• Alcohol use disorder is most prevalent among adults aged 30-44.
  • Rates of marijuana use are highest among young adults aged 18-25, but usage has increased among older adults in recent years.
  • Inhalant abuse is most common among adolescents, with over one in five inhalant users starting before the age of 14.

Adult Addiction Prevalence by Race

  • Native Americans have the highest rate of substance abuse and addiction among all racial groups in the United States.
  • African Americans are more likely to experience drug-related deaths than any other racial group.
  • White Americans have the highest rate of alcohol consumption and binge drinking, as well as prescription drug misuse.
  • Hispanic Americans are more likely to use drugs than non-Hispanic whites, but less likely to develop substance use disorders.
  • Asian Americans have lower rates of substance abuse and addiction compared to other racial groups, but they are not immune to these problems.
  • American Indian or Alaska Native high school students have higher rates of current cigarette use, marijuana use, cocaine use, and methamphetamine use than their white counterparts.
  • Black adults were 20% more likely than white adults to report serious psychological distress in the past year.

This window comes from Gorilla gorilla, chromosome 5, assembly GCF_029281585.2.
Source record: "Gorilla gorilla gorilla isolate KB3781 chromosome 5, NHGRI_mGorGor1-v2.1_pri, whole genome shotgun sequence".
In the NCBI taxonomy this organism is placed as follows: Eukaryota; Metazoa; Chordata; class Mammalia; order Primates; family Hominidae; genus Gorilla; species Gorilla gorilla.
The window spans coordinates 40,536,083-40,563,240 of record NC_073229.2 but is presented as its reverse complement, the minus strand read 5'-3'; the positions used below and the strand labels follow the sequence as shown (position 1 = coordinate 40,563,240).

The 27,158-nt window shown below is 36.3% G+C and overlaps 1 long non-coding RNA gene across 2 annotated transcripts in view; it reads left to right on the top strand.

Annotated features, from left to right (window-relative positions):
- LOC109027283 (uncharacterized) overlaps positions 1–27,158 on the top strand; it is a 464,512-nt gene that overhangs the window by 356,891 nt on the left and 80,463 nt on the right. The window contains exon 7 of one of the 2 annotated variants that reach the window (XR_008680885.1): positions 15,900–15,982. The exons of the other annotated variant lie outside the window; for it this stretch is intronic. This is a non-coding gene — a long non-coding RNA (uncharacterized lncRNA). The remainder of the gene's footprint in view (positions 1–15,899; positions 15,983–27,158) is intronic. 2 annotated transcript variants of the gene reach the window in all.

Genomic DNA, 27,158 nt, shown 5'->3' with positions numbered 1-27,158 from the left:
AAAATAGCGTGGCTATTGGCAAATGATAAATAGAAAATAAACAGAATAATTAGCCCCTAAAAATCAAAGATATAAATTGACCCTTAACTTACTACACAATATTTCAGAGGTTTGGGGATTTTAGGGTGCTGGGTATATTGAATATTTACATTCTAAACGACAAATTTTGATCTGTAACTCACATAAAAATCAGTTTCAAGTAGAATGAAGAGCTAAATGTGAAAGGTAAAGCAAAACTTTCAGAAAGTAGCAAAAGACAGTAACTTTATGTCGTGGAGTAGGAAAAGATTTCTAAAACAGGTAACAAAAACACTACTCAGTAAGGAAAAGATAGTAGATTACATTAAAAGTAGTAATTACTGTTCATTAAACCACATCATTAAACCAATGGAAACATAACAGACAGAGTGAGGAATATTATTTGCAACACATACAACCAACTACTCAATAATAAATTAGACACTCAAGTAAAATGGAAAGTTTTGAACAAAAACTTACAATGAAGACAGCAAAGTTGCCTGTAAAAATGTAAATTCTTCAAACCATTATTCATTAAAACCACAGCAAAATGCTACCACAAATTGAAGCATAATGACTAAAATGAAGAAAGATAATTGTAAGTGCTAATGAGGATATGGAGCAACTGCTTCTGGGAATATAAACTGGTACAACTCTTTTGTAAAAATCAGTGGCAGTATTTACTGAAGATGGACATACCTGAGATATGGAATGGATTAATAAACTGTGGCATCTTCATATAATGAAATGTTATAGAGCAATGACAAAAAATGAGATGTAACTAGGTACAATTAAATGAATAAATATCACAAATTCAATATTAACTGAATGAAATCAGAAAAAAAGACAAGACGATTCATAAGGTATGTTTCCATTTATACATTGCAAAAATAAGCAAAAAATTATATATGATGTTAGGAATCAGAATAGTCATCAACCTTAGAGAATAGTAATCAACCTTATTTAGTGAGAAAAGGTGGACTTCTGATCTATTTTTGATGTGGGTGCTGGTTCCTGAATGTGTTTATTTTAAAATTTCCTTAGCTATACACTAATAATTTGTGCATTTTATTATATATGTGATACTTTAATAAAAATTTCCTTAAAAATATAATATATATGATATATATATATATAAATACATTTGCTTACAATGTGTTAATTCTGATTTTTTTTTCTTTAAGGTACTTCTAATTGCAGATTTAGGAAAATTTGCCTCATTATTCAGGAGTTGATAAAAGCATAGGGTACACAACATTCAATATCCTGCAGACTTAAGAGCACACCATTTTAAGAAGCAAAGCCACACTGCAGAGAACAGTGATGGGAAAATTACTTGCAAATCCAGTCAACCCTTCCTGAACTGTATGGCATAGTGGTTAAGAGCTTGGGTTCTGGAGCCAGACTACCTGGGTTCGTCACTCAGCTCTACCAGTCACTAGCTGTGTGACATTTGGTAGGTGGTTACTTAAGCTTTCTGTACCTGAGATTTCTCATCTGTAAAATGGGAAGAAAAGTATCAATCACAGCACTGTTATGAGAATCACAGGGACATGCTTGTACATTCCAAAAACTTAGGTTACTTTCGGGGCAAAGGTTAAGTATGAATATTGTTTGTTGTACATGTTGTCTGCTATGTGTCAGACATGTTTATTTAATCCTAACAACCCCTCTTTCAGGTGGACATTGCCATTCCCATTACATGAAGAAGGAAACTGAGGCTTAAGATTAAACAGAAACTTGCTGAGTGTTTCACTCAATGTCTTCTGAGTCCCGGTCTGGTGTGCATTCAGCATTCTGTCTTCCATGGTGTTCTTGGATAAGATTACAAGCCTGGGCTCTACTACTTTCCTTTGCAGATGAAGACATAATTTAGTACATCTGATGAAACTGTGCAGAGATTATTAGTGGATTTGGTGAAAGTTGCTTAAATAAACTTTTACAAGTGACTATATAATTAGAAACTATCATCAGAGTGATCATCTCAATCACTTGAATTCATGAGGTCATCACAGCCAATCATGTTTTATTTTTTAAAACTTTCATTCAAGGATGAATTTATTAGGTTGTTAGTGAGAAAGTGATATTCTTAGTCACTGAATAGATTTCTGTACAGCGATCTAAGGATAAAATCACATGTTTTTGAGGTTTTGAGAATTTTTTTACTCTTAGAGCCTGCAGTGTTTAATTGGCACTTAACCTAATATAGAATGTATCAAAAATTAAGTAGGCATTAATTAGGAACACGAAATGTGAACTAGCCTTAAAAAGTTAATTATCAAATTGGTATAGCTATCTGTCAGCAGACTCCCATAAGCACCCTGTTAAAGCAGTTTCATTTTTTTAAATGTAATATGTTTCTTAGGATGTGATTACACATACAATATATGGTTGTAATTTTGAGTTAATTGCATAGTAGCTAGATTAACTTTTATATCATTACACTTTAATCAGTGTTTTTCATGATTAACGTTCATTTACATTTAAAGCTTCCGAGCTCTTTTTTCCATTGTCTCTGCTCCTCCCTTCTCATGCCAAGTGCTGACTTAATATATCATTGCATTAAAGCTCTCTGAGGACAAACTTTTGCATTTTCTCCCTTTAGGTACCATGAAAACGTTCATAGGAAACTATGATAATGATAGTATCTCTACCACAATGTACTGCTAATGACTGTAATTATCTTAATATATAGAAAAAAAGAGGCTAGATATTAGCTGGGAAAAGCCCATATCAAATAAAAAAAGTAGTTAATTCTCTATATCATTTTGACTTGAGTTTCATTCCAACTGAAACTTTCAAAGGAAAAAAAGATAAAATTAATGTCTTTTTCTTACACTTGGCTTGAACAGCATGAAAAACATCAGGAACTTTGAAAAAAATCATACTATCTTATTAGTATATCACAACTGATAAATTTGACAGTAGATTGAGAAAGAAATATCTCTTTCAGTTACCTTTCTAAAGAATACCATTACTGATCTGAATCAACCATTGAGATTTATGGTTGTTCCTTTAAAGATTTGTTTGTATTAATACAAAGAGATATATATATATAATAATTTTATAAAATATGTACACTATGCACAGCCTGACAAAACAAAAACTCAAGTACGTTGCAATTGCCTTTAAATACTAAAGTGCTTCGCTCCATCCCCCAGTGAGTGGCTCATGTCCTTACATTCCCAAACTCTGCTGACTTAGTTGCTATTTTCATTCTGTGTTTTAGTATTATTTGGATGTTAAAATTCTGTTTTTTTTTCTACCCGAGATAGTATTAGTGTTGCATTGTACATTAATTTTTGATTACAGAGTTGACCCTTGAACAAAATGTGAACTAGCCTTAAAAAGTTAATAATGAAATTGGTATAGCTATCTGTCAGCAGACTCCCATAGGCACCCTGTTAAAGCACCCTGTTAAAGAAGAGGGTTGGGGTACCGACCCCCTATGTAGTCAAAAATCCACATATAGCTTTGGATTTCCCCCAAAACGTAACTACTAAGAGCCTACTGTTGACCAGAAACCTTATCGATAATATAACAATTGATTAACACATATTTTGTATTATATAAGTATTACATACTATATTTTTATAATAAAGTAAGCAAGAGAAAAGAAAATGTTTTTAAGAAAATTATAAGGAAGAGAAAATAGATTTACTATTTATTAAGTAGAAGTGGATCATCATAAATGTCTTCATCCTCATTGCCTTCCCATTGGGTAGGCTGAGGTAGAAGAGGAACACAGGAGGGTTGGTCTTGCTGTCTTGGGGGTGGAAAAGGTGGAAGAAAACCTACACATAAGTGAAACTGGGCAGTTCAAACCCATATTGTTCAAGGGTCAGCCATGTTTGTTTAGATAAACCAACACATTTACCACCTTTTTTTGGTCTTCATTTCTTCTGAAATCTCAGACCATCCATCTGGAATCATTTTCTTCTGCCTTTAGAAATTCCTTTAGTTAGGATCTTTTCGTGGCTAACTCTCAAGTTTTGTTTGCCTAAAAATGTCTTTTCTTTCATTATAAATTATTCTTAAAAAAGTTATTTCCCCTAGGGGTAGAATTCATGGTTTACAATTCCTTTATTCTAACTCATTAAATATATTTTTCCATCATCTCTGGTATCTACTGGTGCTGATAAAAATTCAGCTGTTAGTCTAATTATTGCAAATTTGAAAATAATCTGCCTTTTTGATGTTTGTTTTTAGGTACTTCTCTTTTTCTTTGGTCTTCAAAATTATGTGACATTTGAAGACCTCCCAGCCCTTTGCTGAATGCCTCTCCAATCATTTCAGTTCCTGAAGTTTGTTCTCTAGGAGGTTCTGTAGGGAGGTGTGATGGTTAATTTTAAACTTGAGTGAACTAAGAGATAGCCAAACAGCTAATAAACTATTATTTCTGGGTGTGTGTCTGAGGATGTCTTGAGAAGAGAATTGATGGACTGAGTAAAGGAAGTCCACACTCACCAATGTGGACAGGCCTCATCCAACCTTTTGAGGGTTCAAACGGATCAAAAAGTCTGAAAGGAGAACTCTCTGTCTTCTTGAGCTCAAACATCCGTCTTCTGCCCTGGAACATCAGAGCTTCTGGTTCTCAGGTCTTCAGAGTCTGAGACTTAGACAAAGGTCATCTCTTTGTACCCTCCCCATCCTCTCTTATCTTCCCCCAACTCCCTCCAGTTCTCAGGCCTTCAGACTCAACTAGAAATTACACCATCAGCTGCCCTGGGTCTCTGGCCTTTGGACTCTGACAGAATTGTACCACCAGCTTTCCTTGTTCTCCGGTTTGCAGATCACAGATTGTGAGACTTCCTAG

• Hispanic men aged 18–25 had a higher rate of heroin use disorder compared with white men in the same age group.
  • Among people aged 12 or older who misused prescription pain relievers in the past year, white people were more likely than people of other races/ethnicities to obtain them through a prescription from one doctor rather than by buying them from a dealer or getting them from friends or relatives for free.
  • Black male high school students (14.8%) were more likely than white male (10.3%) and Hispanic male (9.4%) students to have used cocaine in their lifetime.

These statistics demonstrate the widespread impact of addiction on individuals, families, and communities. It is important to seek help if you or someone you know is struggling with addiction.

Sources:

  • National Institute on Drug Abuse (NIDA)
  • Substance Abuse and Mental Health Services Administration (SAMHSA)
  • Centers for Disease Control and Prevention (CDC).